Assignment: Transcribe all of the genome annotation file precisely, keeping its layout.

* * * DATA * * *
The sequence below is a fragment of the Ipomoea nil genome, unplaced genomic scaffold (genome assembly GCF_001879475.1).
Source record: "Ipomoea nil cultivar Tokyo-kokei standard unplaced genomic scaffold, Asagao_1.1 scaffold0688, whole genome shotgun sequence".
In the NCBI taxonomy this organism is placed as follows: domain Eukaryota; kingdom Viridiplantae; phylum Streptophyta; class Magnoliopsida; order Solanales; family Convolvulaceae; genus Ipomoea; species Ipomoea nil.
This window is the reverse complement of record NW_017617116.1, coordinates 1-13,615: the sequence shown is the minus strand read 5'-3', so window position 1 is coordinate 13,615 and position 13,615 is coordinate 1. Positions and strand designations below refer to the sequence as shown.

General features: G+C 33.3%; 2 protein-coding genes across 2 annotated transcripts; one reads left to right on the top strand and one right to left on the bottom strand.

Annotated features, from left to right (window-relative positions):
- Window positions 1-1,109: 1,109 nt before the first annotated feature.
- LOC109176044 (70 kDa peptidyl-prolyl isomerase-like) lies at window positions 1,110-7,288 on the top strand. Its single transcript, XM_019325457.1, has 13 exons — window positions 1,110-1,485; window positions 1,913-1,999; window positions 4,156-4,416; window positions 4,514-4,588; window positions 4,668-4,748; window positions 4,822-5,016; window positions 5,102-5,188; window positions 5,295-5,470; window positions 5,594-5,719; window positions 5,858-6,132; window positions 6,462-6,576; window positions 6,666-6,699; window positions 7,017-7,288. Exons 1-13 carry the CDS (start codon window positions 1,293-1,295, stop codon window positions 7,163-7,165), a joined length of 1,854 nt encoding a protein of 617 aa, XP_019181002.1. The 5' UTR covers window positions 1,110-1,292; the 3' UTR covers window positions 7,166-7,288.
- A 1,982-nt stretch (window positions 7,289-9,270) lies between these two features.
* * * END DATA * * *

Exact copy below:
The sequence below is a fragment of the Ipomoea nil genome, unplaced genomic scaffold (genome assembly GCF_001879475.1).
Source record: "Ipomoea nil cultivar Tokyo-kokei standard unplaced genomic scaffold, Asagao_1.1 scaffold0688, whole genome shotgun sequence".
In the NCBI taxonomy this organism is placed as follows: domain Eukaryota; kingdom Viridiplantae; phylum Streptophyta; class Magnoliopsida; order Solanales; family Convolvulaceae; genus Ipomoea; species Ipomoea nil.
This window is the reverse complement of record NW_017617116.1, coordinates 1-13,615: the sequence shown is the minus strand read 5'-3', so window position 1 is coordinate 13,615 and position 13,615 is coordinate 1. Positions and strand designations below refer to the sequence as shown.

General features: G+C 33.3%; 2 protein-coding genes across 2 annotated transcripts; one reads left to right on the top strand and one right to left on the bottom strand.

Annotated features, from left to right (window-relative positions):
- Window positions 1-1,109: 1,109 nt before the first annotated feature.
- LOC109176044 (70 kDa peptidyl-prolyl isomerase-like) lies at window positions 1,110-7,288 on the top strand. Its single transcript, XM_019325457.1, has 13 exons — window positions 1,110-1,485; window positions 1,913-1,999; window positions 4,156-4,416; window positions 4,514-4,588; window positions 4,668-4,748; window positions 4,822-5,016; window positions 5,102-5,188; window positions 5,295-5,470; window positions 5,594-5,719; window positions 5,858-6,132; window positions 6,462-6,576; window positions 6,666-6,699; window positions 7,017-7,288. Exons 1-13 carry the CDS (start codon window positions 1,293-1,295, stop codon window positions 7,163-7,165), a joined length of 1,854 nt encoding a protein of 617 aa, XP_019181002.1. The 5' UTR covers window positions 1,110-1,292; the 3' UTR covers window positions 7,166-7,288.
- A 1,982-nt stretch (window positions 7,289-9,270) lies between these two features.